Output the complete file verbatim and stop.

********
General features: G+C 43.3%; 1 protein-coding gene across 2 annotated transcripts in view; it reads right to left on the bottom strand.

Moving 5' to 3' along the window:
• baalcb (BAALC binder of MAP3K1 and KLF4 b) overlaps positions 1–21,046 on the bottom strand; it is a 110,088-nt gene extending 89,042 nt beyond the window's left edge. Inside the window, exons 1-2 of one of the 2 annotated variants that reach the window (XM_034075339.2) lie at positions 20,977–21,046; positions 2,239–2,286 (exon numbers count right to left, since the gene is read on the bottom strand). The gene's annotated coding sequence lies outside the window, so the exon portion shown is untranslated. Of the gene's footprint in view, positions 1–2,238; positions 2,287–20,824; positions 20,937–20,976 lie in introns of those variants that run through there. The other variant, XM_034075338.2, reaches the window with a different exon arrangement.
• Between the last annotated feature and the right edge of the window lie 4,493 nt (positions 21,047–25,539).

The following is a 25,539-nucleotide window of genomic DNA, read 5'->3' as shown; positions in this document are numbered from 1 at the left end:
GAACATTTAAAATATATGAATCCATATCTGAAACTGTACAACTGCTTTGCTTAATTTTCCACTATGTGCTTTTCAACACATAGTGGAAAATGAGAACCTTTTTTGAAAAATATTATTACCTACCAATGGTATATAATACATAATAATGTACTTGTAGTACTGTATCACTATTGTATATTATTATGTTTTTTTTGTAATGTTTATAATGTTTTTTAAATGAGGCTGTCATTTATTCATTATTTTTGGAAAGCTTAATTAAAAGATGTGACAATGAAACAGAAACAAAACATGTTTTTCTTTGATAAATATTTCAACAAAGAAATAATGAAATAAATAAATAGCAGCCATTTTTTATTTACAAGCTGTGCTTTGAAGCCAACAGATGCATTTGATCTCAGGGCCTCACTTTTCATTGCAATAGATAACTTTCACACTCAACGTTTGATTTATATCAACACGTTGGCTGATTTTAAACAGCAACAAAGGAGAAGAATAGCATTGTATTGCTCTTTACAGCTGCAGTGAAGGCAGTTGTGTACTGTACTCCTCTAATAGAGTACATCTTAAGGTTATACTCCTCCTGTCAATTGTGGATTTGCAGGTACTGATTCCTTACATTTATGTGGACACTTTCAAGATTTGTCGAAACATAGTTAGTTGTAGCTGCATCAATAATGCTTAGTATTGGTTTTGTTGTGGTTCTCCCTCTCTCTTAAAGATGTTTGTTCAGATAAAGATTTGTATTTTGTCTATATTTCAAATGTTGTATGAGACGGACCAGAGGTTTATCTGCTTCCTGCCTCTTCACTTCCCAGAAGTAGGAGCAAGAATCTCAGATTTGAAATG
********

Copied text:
General features: G+C 43.3%; 1 protein-coding gene across 2 annotated transcripts in view; it reads right to left on the bottom strand.

Moving 5' to 3' along the window:
• baalcb (BAALC binder of MAP3K1 and KLF4 b) overlaps positions 1–21,046 on the bottom strand; it is a 110,088-nt gene extending 89,042 nt beyond the window's left edge. Inside the window, exons 1-2 of one of the 2 annotated variants that reach the window (XM_034075339.2) lie at positions 20,977–21,046; positions 2,239–2,286 (exon numbers count right to left, since the gene is read on the bottom strand). The gene's annotated coding sequence lies outside the window, so the exon portion shown is untranslated. Of the gene's footprint in view, positions 1–2,238; positions 2,287–20,824; positions 20,937–20,976 lie in introns of those variants that run through there. The other variant, XM_034075338.2, reaches the window with a different exon arrangement.
• Between the last annotated feature and the right edge of the window lie 4,493 nt (positions 21,047–25,539).

The following is a 25,539-nucleotide window of genomic DNA, read 5'->3' as shown; positions in this document are numbered from 1 at the left end:
GAACATTTAAAATATATGAATCCATATCTGAAACTGTACAACTGCTTTGCTTAATTTTCCACTATGTGCTTTTCAACACATAGTGGAAAATGAGAACCTTTTTTGAAAAATATTATTACCTACCAATGGTATATAATACATAATAATGTACTTGTAGTACTGTATCACTATTGTATATTATTATGTTTTTTTTGTAATGTTTATAATGTTTTTTAAATGAGGCTGTCATTTATTCATTATTTTTGGAAAGCTTAATTAAAAGATGTGACAATGAAACAGAAACAAAACATGTTTTTCTTTGATAAATATTTCAACAAAGAAATAATGAAATAAATAAATAGCAGCCATTTTTTATTTACAAGCTGTGCTTTGAAGCCAACAGATGCATTTGATCTCAGGGCCTCACTTTTCATTGCAATAGATAACTTTCACACTCAACGTTTGATTTATATCAACACGTTGGCTGATTTTAAACAGCAACAAAGGAGAAGAATAGCATTGTATTGCTCTTTACAGCTGCAGTGAAGGCAGTTGTGTACTGTACTCCTCTAATAGAGTACATCTTAAGGTTATACTCCTCCTGTCAATTGTGGATTTGCAGGTACTGATTCCTTACATTTATGTGGACACTTTCAAGATTTGTCGAAACATAGTTAGTTGTAGCTGCATCAATAATGCTTAGTATTGGTTTTGTTGTGGTTCTCCCTCTCTCTTAAAGATGTTTGTTCAGATAAAGATTTGTATTTTGTCTATATTTCAAATGTTGTATGAGACGGACCAGAGGTTTATCTGCTTCCTGCCTCTTCACTTCCCAGAAGTAGGAGCAAGAATCTCAGATTTGAAATG